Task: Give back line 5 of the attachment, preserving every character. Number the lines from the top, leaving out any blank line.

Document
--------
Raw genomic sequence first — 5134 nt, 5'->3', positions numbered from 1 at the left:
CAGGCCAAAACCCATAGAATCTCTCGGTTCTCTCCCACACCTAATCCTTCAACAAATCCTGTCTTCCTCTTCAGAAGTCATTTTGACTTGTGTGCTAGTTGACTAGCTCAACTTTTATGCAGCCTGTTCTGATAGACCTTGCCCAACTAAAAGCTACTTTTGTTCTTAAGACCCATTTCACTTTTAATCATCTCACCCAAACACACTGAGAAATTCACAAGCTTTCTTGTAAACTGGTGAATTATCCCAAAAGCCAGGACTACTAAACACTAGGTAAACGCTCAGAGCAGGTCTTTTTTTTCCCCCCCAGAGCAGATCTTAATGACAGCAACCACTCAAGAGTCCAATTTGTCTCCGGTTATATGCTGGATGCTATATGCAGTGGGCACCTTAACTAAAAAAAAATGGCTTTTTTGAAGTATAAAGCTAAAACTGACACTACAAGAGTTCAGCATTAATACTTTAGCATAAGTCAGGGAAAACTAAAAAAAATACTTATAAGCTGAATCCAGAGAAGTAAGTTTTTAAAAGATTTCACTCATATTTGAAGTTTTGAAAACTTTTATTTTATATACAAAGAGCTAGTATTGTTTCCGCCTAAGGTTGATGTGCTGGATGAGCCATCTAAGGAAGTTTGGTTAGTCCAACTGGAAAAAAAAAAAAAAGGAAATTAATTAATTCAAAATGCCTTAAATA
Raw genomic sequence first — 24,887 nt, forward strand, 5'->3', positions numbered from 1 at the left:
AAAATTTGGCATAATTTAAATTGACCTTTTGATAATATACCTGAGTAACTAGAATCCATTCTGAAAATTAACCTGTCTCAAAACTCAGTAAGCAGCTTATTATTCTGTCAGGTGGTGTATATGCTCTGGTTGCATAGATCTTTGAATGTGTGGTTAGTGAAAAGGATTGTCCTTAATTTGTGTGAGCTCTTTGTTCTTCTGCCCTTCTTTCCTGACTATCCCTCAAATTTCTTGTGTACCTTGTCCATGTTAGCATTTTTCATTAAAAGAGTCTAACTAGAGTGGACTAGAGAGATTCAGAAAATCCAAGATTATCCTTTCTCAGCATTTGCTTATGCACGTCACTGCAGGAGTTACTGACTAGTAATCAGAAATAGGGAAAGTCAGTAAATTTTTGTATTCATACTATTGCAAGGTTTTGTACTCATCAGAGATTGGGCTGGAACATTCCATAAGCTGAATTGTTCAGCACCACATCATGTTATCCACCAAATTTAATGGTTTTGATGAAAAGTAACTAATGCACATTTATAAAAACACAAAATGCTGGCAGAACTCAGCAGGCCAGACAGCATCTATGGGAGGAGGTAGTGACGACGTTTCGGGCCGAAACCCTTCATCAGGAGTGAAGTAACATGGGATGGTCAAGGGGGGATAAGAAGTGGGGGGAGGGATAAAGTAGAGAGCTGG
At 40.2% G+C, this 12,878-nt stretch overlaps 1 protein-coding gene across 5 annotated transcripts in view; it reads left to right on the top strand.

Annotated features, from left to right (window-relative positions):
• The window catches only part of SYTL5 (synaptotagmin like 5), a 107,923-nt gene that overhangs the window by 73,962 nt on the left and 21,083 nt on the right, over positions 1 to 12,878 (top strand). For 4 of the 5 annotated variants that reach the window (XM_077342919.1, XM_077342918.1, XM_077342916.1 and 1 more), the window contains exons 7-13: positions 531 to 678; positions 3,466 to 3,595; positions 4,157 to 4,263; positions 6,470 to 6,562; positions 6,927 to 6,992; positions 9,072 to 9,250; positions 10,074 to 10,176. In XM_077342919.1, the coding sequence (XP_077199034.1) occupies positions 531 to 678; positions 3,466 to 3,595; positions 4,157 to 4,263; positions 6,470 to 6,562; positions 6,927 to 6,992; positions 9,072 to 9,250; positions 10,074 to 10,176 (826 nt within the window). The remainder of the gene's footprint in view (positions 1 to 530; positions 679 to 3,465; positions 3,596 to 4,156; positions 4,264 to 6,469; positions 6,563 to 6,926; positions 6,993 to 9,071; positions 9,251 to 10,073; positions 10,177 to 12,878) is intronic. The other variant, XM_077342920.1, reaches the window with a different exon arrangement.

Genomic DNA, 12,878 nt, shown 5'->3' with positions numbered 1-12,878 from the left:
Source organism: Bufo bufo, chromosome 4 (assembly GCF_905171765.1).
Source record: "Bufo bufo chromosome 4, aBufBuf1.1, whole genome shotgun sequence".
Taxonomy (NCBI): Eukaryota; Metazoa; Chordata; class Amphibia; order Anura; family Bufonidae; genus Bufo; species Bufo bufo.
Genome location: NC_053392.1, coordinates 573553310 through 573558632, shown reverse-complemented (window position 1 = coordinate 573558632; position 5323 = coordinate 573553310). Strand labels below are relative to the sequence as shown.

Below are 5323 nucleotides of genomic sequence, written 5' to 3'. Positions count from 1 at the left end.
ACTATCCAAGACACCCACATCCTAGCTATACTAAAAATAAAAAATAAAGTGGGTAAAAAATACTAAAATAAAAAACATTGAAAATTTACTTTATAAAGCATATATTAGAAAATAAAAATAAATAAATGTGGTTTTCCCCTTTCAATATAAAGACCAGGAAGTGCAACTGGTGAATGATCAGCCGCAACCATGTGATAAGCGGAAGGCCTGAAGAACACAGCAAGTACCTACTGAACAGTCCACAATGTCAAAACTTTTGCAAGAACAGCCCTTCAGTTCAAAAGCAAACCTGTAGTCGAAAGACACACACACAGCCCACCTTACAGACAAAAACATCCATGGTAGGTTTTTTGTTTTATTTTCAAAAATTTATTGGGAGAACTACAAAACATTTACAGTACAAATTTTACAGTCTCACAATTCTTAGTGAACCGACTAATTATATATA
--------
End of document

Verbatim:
At 40.2% G+C, this 12,878-nt stretch overlaps 1 protein-coding gene across 5 annotated transcripts in view; it reads left to right on the top strand.